>> I believe that the same rules and the same mechanisms involving default
>> implementation functions, should govern this default property
>> implementation, and any discussion about it on the problems on protocols
>> rules should be made separate this thread.
>> Default implementations of functions don’t require per-instance state,
>> while adding a stored property via a protocol extension does. Let’s step
>> back to a simpler problem: stored properties in (non-protocol) extensions.
>> In the existing language, one can only introduce stored properties in the
>> primary definition of the type. That’s because, when we create an instance
>> of that type, we need to know how much storage to allocate for that
>> instance. So, right now, we don’t even allow, e.g.,
>> struct MyStruct { }
>> extension MyStruct { var storage: Int = 0 } // error: extensions may not
>> contain stored properties
>> class MyClass { }
>> extension MyClass { var storage: Int = 0 } // error: extensions may not
>> contain stored properties
>> because, in the worst case, we don’t know about the storage required for
>> the “storage” property until after we’ve allocated some instances of
>> MyStruct or MyClass, and we can’t simply go back and resize those instances
>> when we learn about the “storage” property. The “worst case” here could come
>> about with shared libraries: put the MyStruct/MyClass primary definitions
>> into an app, then put the extensions into a separate shared library. The app
>> creates some MyStruct and MyClass instances, then loads the shared library,
>> and now we have a problem: those instances have no storage for “storage.”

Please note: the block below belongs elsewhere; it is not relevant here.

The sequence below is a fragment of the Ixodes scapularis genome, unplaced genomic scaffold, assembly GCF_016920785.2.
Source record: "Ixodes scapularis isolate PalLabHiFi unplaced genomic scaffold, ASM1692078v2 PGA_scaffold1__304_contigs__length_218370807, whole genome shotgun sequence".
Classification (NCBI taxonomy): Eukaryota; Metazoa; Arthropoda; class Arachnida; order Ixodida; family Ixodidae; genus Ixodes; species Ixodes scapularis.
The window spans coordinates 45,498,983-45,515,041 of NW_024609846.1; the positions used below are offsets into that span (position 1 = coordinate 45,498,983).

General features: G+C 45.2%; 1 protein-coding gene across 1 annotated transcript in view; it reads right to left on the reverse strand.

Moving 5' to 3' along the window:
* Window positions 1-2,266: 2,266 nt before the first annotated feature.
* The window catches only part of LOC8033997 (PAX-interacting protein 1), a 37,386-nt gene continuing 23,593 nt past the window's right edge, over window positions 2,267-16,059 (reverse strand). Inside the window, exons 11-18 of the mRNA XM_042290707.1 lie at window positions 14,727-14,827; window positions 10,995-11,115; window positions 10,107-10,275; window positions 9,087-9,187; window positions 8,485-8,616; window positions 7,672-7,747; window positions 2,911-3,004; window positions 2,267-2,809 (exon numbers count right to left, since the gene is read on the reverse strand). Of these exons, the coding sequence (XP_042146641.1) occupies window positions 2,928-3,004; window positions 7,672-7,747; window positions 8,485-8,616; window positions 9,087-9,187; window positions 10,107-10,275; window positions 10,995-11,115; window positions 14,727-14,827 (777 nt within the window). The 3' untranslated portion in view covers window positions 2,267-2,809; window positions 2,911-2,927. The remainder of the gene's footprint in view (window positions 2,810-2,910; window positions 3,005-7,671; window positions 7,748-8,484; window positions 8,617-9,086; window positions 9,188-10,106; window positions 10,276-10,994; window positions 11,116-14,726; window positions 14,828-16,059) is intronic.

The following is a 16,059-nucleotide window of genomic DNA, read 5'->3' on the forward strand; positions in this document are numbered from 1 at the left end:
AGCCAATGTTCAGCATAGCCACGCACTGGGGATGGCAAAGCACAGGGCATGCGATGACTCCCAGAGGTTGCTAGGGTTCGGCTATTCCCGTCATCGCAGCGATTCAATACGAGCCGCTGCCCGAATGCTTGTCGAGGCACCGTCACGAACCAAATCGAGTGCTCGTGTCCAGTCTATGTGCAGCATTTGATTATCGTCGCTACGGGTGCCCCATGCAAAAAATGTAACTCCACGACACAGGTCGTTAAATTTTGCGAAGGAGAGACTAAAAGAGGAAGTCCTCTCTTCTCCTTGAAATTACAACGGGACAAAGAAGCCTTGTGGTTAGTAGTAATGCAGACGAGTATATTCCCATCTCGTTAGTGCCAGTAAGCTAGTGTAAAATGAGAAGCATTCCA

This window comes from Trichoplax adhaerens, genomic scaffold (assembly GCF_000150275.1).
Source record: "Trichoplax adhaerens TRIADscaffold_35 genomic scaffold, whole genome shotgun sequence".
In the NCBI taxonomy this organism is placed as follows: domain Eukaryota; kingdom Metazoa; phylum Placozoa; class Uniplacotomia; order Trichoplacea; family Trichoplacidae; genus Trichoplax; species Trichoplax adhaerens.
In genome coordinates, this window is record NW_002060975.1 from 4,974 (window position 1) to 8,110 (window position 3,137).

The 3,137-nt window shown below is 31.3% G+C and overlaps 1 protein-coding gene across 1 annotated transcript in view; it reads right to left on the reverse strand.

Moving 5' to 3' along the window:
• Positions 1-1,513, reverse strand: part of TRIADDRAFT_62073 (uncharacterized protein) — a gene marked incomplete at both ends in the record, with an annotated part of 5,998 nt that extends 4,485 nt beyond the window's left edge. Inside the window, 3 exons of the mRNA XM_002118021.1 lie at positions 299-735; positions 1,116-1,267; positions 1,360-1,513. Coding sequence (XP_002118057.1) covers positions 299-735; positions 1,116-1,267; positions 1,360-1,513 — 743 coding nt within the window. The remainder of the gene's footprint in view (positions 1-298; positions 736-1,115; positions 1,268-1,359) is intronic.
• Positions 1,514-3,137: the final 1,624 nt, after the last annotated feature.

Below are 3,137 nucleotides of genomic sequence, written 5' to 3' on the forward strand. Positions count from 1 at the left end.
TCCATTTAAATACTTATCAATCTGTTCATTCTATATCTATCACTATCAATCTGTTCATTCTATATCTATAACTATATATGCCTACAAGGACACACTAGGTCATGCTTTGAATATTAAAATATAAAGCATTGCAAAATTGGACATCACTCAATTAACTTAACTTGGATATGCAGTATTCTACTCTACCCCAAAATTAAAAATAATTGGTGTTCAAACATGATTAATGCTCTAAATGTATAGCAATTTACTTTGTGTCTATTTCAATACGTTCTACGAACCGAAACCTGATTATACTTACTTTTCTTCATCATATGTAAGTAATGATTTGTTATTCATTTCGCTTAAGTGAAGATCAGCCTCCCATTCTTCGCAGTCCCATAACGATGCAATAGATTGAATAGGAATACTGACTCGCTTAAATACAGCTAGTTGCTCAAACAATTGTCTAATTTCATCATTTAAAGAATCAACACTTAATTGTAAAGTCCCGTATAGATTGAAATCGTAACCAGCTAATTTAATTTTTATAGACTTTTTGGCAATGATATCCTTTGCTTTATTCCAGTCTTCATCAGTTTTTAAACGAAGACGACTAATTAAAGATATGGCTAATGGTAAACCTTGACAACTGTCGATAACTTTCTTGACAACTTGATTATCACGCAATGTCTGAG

>> We could relax the requirement to allow extensions in the same module as
>> the primary definition of that type to introduce stored properties, because
>> they’re compiled along with the primary type definition anyway. This doesn’t
>> solve out-of-module extensions, of course.
>> We could embed a pointer into each instance that points off to the stored
>> properties for that instance. The pointer would refer to some
>> lazily-allocated memory on the heap with that extra storage. However, this
>> would either bloat every data structure by a pointer (including “Int”!) or
>> have to be opt-in, neither of which are great. I don’t think there is any
>> reasonable implementation for out-of-module stored properties in extensions
>> of value types (struct/enum).
>> For classes, where we have object identity, we could have a side table
>> containing the stored properties (keyed on the object’s address). This is
>> how Objective-C’s associated objects work, and it’s a reasonable module for
>> out-of-module stored properties in extensions of classes.
>> Getting back to stored properties in protocol extensions, the general
>> feature isn’t implementable without having some mechanism for out-of-module
>> stored properties in extensions of structs and enums, so you can limit it in
>> a few ways:
>> * Only allow them on class-bound protocols, where there is a reasonable
>> implementation model
>> * Allow them as default implementations within a protocol (not an
>> extension of a protocol!); a type can conform to that protocol either by
>> providing its own implementation of that property or somewhere where it is
>> reasonable for the default implementation to inject a stored property into
>> that context (e.g., on the primary type, within the same module as the
>> primary type, or on a class).
>> Either handles the example brought up in the discussion of abstract base
>> classes.
>> - Doug
> --
>   -- Howard.
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> swift-evolution at swift.org
> https://lists.swift.org/mailman/listinfo/swift-evolution

Best Regards!

Yang Wu
Location: Pudong, Shanghai, China.
EMail    : pinxue at gmail.com
Website: http://www.time2change.mobi http://rockplayer.com